It is important to ensure that the sample for any study is of sufficient size to robustly answer the research question under investigation. But how big is big enough? The relentless pursuit of statistical significance along with the skilled power calculations by researchers has promoted a “paint by numbers” type of approach to research in which teensy effects can be statistically significant with large enough samples. Although statistical significance might help achieve a journal publication, it does not guarantee practical significance or impact of the research.

The ideal for any research is to collect data from the entire population under consideration. Sampling is always the default option. Given constraints of time and money, however, this ideal is rarely achievable. Researchers, therefore, work backward from the entire population to collect data from the largest and most representative sample that time and money will allow. Having some sense of what sample size might be reasonable for a particular research program is obviously pertinent so that resources are not wasted. However, other considerations should be regarded as at least equally crucial. If researchers were required to demonstrate a genuine and tangible impact of their research, then the size of the sample used to produce that impact might be less relevant. Similarly, if researchers could stipulate the way in which our knowledge of important theories and mechanisms would be legitimately enhanced, the size of the sample might be a secondary consideration.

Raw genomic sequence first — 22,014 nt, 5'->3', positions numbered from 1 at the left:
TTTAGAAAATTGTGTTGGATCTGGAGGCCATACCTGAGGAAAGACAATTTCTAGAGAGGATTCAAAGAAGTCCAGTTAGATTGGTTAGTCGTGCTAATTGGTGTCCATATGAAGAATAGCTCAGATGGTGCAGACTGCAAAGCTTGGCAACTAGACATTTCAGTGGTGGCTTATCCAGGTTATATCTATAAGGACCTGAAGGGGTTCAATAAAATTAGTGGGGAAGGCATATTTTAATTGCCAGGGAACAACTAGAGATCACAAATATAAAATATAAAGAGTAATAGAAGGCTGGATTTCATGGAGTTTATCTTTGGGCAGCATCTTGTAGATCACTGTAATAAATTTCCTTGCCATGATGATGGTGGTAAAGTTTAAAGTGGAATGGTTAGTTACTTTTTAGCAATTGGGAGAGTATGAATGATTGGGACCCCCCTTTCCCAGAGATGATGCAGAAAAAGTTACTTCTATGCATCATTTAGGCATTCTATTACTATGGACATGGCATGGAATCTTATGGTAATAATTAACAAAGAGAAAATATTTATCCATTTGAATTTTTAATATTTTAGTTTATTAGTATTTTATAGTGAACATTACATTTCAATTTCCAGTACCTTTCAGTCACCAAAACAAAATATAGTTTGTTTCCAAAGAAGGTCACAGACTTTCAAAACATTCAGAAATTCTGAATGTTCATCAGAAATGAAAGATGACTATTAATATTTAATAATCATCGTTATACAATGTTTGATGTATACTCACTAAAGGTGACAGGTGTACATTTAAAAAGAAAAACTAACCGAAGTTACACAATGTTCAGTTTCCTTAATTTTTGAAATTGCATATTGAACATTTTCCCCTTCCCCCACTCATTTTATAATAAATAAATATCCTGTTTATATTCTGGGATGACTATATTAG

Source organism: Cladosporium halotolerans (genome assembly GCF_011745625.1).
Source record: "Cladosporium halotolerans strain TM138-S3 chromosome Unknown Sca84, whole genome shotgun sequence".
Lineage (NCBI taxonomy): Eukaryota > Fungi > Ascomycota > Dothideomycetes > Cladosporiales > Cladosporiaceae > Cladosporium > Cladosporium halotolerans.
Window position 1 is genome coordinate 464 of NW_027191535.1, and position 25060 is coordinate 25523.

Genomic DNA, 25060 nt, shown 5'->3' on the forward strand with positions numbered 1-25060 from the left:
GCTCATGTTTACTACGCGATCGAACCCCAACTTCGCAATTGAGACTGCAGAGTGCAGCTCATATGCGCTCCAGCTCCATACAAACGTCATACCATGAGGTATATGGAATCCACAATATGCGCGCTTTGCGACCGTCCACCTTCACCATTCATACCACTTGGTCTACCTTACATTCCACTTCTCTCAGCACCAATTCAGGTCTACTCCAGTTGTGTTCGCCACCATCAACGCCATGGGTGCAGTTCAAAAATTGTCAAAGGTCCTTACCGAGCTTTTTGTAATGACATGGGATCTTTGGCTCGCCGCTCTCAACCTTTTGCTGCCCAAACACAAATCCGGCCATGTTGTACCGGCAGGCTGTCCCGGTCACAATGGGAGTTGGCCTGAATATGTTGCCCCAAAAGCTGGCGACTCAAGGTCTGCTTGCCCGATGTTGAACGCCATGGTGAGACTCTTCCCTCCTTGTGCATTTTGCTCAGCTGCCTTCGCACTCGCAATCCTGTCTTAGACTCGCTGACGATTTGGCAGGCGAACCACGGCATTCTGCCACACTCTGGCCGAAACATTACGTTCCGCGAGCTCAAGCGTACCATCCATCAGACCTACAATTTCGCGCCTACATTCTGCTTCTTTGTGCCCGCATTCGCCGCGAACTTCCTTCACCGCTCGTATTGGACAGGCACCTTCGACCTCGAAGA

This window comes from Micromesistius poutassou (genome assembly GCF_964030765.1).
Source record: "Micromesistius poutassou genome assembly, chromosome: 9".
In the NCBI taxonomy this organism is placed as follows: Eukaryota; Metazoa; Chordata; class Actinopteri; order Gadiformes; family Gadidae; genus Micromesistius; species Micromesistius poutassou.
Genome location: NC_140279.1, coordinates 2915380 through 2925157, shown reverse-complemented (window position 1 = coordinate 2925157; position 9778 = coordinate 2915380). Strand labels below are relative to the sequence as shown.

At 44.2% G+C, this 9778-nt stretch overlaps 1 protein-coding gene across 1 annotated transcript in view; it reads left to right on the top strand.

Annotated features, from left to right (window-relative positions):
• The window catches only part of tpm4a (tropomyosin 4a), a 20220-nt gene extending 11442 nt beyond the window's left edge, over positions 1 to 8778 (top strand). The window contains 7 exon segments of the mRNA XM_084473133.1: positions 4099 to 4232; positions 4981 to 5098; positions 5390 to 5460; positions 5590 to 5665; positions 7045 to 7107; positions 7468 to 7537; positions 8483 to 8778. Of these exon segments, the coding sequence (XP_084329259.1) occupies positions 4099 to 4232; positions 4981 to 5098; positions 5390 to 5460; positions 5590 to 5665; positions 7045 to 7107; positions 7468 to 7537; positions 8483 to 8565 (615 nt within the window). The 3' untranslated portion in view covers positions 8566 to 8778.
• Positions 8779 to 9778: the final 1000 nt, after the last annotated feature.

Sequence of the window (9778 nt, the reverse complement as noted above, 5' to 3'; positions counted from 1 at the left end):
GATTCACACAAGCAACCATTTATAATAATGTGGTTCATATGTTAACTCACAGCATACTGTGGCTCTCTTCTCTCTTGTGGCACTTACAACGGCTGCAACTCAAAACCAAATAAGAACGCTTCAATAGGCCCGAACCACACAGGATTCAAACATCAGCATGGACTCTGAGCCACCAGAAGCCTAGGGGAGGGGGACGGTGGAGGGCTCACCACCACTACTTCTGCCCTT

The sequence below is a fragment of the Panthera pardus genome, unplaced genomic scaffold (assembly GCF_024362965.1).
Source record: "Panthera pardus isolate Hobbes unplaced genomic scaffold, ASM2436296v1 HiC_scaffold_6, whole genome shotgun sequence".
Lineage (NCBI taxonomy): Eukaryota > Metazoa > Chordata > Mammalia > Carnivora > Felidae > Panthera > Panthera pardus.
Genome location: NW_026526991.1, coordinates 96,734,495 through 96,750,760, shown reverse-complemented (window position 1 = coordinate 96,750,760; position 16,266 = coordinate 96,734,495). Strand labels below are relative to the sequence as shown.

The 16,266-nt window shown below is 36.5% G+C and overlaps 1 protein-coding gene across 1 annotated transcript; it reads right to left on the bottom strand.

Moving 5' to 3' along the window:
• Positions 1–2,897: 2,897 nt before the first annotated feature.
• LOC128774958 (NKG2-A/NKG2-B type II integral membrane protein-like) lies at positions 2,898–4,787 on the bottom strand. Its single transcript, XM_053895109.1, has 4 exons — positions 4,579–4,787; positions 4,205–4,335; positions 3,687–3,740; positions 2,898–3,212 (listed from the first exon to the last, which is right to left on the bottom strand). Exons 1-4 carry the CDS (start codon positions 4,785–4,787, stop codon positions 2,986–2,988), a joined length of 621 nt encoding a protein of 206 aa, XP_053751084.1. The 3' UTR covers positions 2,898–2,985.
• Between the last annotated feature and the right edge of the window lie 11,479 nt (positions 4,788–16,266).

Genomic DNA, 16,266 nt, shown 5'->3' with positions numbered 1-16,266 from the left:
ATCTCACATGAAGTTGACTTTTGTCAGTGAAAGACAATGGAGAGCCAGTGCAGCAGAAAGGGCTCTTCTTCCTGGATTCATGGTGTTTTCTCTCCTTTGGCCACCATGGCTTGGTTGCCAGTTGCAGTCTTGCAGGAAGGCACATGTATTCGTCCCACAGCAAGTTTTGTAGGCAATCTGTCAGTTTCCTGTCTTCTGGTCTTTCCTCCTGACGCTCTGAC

Replication should be a standard feature of the scientific process,2 but it is not routine in the health field to find studies independently replicated. It is certainly the case that similar studies are conducted repeatedly but, without attention to replication, important details might be overlooked. Replication is not the same as duplication.5 Replicating studies for the purpose of advancing theory or purported mechanisms, and conducting power analyses at the end of a study, rather than the beginning, would enhance the quality of the evidence available to be synthesized. Of particular interest would be studies that did not produce statistically significant results but, through a post hoc power analysis, were demonstrated to have had adequate power to detect an effect if an important effect was, in fact, present. Such results might provide a useful and novel contribution to the body of knowledge being gathered. These results might also make the conclusions of meta-analyses more robust and broadly applicable.